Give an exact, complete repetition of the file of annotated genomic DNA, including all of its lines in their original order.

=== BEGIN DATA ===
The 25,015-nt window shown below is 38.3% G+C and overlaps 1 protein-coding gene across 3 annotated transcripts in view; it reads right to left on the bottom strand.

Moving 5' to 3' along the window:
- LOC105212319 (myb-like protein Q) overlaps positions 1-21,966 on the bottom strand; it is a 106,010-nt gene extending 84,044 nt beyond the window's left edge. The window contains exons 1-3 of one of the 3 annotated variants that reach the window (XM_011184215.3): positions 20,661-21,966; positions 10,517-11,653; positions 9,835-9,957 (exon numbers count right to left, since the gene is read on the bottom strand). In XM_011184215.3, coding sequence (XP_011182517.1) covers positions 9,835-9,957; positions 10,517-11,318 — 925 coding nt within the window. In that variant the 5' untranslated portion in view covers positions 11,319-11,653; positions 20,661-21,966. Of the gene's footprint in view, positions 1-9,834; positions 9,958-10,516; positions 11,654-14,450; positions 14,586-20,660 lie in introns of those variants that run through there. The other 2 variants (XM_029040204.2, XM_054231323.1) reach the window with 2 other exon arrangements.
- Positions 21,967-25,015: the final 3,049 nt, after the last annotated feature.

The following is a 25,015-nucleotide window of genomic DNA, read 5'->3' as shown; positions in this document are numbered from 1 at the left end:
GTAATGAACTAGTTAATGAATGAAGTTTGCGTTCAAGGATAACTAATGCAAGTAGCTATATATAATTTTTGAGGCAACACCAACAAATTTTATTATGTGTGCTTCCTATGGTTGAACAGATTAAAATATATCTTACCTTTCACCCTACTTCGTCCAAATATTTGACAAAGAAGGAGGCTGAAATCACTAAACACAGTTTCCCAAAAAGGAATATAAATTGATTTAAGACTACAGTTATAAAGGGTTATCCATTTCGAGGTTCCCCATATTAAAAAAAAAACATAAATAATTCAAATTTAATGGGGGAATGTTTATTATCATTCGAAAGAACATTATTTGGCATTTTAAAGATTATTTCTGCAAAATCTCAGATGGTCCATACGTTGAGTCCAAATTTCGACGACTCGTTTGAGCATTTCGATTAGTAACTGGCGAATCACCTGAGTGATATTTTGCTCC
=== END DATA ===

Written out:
The 25,015-nt window shown below is 38.3% G+C and overlaps 1 protein-coding gene across 3 annotated transcripts in view; it reads right to left on the bottom strand.

Moving 5' to 3' along the window:
- LOC105212319 (myb-like protein Q) overlaps positions 1-21,966 on the bottom strand; it is a 106,010-nt gene extending 84,044 nt beyond the window's left edge. The window contains exons 1-3 of one of the 3 annotated variants that reach the window (XM_011184215.3): positions 20,661-21,966; positions 10,517-11,653; positions 9,835-9,957 (exon numbers count right to left, since the gene is read on the bottom strand). In XM_011184215.3, coding sequence (XP_011182517.1) covers positions 9,835-9,957; positions 10,517-11,318 — 925 coding nt within the window. In that variant the 5' untranslated portion in view covers positions 11,319-11,653; positions 20,661-21,966. Of the gene's footprint in view, positions 1-9,834; positions 9,958-10,516; positions 11,654-14,450; positions 14,586-20,660 lie in introns of those variants that run through there. The other 2 variants (XM_029040204.2, XM_054231323.1) reach the window with 2 other exon arrangements.
- Positions 21,967-25,015: the final 3,049 nt, after the last annotated feature.

The following is a 25,015-nucleotide window of genomic DNA, read 5'->3' as shown; positions in this document are numbered from 1 at the left end:
GTAATGAACTAGTTAATGAATGAAGTTTGCGTTCAAGGATAACTAATGCAAGTAGCTATATATAATTTTTGAGGCAACACCAACAAATTTTATTATGTGTGCTTCCTATGGTTGAACAGATTAAAATATATCTTACCTTTCACCCTACTTCGTCCAAATATTTGACAAAGAAGGAGGCTGAAATCACTAAACACAGTTTCCCAAAAAGGAATATAAATTGATTTAAGACTACAGTTATAAAGGGTTATCCATTTCGAGGTTCCCCATATTAAAAAAAAAACATAAATAATTCAAATTTAATGGGGGAATGTTTATTATCATTCGAAAGAACATTATTTGGCATTTTAAAGATTATTTCTGCAAAATCTCAGATGGTCCATACGTTGAGTCCAAATTTCGACGACTCGTTTGAGCATTTCGATTAGTAACTGGCGAATCACCTGAGTGATATTTTGCTCC